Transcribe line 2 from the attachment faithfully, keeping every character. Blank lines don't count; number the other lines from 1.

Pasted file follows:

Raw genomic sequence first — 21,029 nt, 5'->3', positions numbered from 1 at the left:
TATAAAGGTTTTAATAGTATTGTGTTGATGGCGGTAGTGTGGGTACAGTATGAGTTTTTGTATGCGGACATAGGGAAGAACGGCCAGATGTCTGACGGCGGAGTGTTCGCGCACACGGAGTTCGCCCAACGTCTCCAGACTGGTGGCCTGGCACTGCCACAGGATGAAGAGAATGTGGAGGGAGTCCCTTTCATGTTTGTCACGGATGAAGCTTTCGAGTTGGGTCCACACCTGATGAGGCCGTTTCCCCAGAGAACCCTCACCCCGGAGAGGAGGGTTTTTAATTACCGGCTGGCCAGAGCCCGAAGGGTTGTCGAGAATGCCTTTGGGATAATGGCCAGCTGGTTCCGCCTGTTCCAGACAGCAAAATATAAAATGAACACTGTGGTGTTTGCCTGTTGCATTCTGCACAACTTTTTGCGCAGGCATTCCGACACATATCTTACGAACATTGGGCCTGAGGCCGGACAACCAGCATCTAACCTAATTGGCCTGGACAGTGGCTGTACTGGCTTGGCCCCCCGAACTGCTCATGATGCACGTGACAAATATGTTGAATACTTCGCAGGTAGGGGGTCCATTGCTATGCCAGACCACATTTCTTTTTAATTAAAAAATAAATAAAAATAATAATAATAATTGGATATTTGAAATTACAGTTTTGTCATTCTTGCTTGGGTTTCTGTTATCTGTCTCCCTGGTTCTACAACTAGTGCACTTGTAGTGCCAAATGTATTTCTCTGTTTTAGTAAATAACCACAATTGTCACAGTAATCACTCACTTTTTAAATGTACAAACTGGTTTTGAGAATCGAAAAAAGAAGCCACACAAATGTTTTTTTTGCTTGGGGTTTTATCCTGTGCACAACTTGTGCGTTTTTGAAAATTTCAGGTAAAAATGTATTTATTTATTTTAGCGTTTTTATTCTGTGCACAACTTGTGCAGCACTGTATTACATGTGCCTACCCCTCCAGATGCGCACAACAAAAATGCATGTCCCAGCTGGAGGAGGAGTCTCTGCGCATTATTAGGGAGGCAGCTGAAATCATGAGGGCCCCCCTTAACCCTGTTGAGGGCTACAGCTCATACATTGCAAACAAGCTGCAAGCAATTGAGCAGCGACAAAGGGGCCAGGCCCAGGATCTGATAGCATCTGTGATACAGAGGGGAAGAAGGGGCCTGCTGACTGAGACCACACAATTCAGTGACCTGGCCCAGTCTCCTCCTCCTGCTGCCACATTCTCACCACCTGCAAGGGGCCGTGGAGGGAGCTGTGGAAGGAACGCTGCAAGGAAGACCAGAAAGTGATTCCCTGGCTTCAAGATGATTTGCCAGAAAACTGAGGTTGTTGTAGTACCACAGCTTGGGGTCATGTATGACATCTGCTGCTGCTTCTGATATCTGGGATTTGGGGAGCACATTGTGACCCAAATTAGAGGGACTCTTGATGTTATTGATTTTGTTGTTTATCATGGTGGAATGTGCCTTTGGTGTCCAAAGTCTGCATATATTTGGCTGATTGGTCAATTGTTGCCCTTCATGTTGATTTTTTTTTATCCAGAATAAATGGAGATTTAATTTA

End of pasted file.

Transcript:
TATAAAGGTTTTAATAGTATTGTGTTGATGGCGGTAGTGTGGGTACAGTATGAGTTTTTGTATGCGGACATAGGGAAGAACGGCCAGATGTCTGACGGCGGAGTGTTCGCGCACACGGAGTTCGCCCAACGTCTCCAGACTGGTGGCCTGGCACTGCCACAGGATGAAGAGAATGTGGAGGGAGTCCCTTTCATGTTTGTCACGGATGAAGCTTTCGAGTTGGGTCCACACCTGATGAGGCCGTTTCCCCAGAGAACCCTCACCCCGGAGAGGAGGGTTTTTAATTACCGGCTGGCCAGAGCCCGAAGGGTTGTCGAGAATGCCTTTGGGATAATGGCCAGCTGGTTCCGCCTGTTCCAGACAGCAAAATATAAAATGAACACTGTGGTGTTTGCCTGTTGCATTCTGCACAACTTTTTGCGCAGGCATTCCGACACATATCTTACGAACATTGGGCCTGAGGCCGGACAACCAGCATCTAACCTAATTGGCCTGGACAGTGGCTGTACTGGCTTGGCCCCCCGAACTGCTCATGATGCACGTGACAAATATGTTGAATACTTCGCAGGTAGGGGGTCCATTGCTATGCCAGACCACATTTCTTTTTAATTAAAAAATAAATAAAAATAATAATAATAATTGGATATTTGAAATTACAGTTTTGTCATTCTTGCTTGGGTTTCTGTTATCTGTCTCCCTGGTTCTACAACTAGTGCACTTGTAGTGCCAAATGTATTTCTCTGTTTTAGTAAATAACCACAATTGTCACAGTAATCACTCACTTTTTAAATGTACAAACTGGTTTTGAGAATCGAAAAAAGAAGCCACACAAATGTTTTTTTTGCTTGGGGTTTTATCCTGTGCACAACTTGTGCGTTTTTGAAAATTTCAGGTAAAAATGTATTTATTTATTTTAGCGTTTTTATTCTGTGCACAACTTGTGCAGCACTGTATTACATGTGCCTACCCCTCCAGATGCGCACAACAAAAATGCATGTCCCAGCTGGAGGAGGAGTCTCTGCGCATTATTAGGGAGGCAGCTGAAATCATGAGGGCCCCCCTTAACCCTGTTGAGGGCTACAGCTCATACATTGCAAACAAGCTGCAAGCAATTGAGCAGCGACAAAGGGGCCAGGCCCAGGATCTGATAGCATCTGTGATACAGAGGGGAAGAAGGGGCCTGCTGACTGAGACCACACAATTCAGTGACCTGGCCCAGTCTCCTCCTCCTGCTGCCACATTCTCACCACCTGCAAGGGGCCGTGGAGGGAGCTGTGGAAGGAACGCTGCAAGGAAGACCAGAAAGTGATTCCCTGGCTTCAAGATGATTTGCCAGAAAACTGAGGTTGTTGTAGTACCACAGCTTGGGGTCATGTATGACATCTGCTGCTGCTTCTGATATCTGGGATTTGGGGAGCACATTGTGACCCAAATTAGAGGGACTCTTGATGTTATTGATTTTGTTGTTTATCATGGTGGAATGTGCCTTTGGTGTCCAAAGTCTGCATATATTTGGCTGATTGGTCAATTGTTGCCCTTCATGTTGATTTTTTTTTATCCAGAATAAATGGAGATTTAATTTA